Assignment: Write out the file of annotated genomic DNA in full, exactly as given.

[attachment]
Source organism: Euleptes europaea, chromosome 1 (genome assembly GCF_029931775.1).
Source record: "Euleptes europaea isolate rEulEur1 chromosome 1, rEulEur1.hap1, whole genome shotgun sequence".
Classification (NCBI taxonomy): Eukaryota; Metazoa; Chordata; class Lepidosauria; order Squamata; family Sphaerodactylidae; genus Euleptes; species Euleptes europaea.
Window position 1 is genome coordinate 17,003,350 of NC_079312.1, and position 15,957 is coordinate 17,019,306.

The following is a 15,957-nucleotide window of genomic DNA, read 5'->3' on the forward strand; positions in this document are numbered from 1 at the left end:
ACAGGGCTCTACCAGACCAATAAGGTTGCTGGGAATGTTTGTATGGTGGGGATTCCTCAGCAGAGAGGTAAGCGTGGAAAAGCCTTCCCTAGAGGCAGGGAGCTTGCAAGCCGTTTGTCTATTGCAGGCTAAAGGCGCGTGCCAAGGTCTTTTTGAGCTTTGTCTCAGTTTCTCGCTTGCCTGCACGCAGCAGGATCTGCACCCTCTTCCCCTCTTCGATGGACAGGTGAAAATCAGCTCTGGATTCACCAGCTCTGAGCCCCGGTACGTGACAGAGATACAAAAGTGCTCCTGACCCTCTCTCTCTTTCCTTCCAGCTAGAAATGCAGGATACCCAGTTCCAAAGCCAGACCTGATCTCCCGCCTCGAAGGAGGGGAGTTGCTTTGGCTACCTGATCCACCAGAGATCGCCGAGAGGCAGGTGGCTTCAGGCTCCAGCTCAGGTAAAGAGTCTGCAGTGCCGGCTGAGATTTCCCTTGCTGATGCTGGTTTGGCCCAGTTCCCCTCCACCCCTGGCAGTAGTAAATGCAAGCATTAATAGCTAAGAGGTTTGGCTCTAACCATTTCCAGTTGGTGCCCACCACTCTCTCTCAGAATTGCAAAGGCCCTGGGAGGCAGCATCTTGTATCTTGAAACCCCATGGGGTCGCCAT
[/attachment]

Source organism: Euleptes europaea, chromosome 1 (genome assembly GCF_029931775.1).
Source record: "Euleptes europaea isolate rEulEur1 chromosome 1, rEulEur1.hap1, whole genome shotgun sequence".
Classification (NCBI taxonomy): Eukaryota; Metazoa; Chordata; class Lepidosauria; order Squamata; family Sphaerodactylidae; genus Euleptes; species Euleptes europaea.
Window position 1 is genome coordinate 17,003,350 of NC_079312.1, and position 15,957 is coordinate 17,019,306.

The following is a 15,957-nucleotide window of genomic DNA, read 5'->3' on the forward strand; positions in this document are numbered from 1 at the left end:
ACAGGGCTCTACCAGACCAATAAGGTTGCTGGGAATGTTTGTATGGTGGGGATTCCTCAGCAGAGAGGTAAGCGTGGAAAAGCCTTCCCTAGAGGCAGGGAGCTTGCAAGCCGTTTGTCTATTGCAGGCTAAAGGCGCGTGCCAAGGTCTTTTTGAGCTTTGTCTCAGTTTCTCGCTTGCCTGCACGCAGCAGGATCTGCACCCTCTTCCCCTCTTCGATGGACAGGTGAAAATCAGCTCTGGATTCACCAGCTCTGAGCCCCGGTACGTGACAGAGATACAAAAGTGCTCCTGACCCTCTCTCTCTTTCCTTCCAGCTAGAAATGCAGGATACCCAGTTCCAAAGCCAGACCTGATCTCCCGCCTCGAAGGAGGGGAGTTGCTTTGGCTACCTGATCCACCAGAGATCGCCGAGAGGCAGGTGGCTTCAGGCTCCAGCTCAGGTAAAGAGTCTGCAGTGCCGGCTGAGATTTCCCTTGCTGATGCTGGTTTGGCCCAGTTCCCCTCCACCCCTGGCAGTAGTAAATGCAAGCATTAATAGCTAAGAGGTTTGGCTCTAACCATTTCCAGTTGGTGCCCACCACTCTCTCTCAGAATTGCAAAGGCCCTGGGAGGCAGCATCTTGTATCTTGAAACCCCATGGGGTCGCCAT